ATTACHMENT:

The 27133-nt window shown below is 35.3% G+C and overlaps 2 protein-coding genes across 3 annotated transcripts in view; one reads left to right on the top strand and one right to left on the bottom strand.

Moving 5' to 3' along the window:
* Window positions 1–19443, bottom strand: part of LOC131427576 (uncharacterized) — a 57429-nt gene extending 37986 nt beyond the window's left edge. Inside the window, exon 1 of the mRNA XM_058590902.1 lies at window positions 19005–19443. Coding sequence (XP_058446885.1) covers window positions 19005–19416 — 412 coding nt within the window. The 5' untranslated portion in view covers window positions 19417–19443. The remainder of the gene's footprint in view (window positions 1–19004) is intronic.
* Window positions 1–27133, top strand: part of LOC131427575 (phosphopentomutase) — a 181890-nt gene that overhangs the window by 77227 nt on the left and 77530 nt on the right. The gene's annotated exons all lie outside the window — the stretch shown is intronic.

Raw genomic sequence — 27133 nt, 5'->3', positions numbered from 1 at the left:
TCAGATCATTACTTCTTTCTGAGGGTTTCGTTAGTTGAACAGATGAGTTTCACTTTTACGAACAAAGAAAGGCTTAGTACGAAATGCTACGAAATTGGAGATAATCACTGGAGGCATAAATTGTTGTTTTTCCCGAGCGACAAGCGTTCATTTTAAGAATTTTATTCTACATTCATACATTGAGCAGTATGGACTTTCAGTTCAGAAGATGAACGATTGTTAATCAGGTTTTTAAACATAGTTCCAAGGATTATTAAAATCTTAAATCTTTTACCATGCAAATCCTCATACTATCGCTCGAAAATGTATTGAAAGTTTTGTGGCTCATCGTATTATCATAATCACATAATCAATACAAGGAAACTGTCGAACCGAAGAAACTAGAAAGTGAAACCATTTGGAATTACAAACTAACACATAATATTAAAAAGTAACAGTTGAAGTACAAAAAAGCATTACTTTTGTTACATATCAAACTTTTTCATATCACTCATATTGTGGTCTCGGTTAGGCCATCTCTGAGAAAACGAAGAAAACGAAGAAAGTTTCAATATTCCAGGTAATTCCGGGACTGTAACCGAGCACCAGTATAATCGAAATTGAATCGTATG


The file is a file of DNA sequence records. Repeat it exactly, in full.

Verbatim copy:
The 27133-nt window shown below is 35.3% G+C and overlaps 2 protein-coding genes across 3 annotated transcripts in view; one reads left to right on the top strand and one right to left on the bottom strand.

Moving 5' to 3' along the window:
* Window positions 1–19443, bottom strand: part of LOC131427576 (uncharacterized) — a 57429-nt gene extending 37986 nt beyond the window's left edge. Inside the window, exon 1 of the mRNA XM_058590902.1 lies at window positions 19005–19443. Coding sequence (XP_058446885.1) covers window positions 19005–19416 — 412 coding nt within the window. The 5' untranslated portion in view covers window positions 19417–19443. The remainder of the gene's footprint in view (window positions 1–19004) is intronic.
* Window positions 1–27133, top strand: part of LOC131427575 (phosphopentomutase) — a 181890-nt gene that overhangs the window by 77227 nt on the left and 77530 nt on the right. The gene's annotated exons all lie outside the window — the stretch shown is intronic.

Raw genomic sequence — 27133 nt, 5'->3', positions numbered from 1 at the left:
TCAGATCATTACTTCTTTCTGAGGGTTTCGTTAGTTGAACAGATGAGTTTCACTTTTACGAACAAAGAAAGGCTTAGTACGAAATGCTACGAAATTGGAGATAATCACTGGAGGCATAAATTGTTGTTTTTCCCGAGCGACAAGCGTTCATTTTAAGAATTTTATTCTACATTCATACATTGAGCAGTATGGACTTTCAGTTCAGAAGATGAACGATTGTTAATCAGGTTTTTAAACATAGTTCCAAGGATTATTAAAATCTTAAATCTTTTACCATGCAAATCCTCATACTATCGCTCGAAAATGTATTGAAAGTTTTGTGGCTCATCGTATTATCATAATCACATAATCAATACAAGGAAACTGTCGAACCGAAGAAACTAGAAAGTGAAACCATTTGGAATTACAAACTAACACATAATATTAAAAAGTAACAGTTGAAGTACAAAAAAGCATTACTTTTGTTACATATCAAACTTTTTCATATCACTCATATTGTGGTCTCGGTTAGGCCATCTCTGAGAAAACGAAGAAAACGAAGAAAGTTTCAATATTCCAGGTAATTCCGGGACTGTAACCGAGCACCAGTATAATCGAAATTGAATCGTATG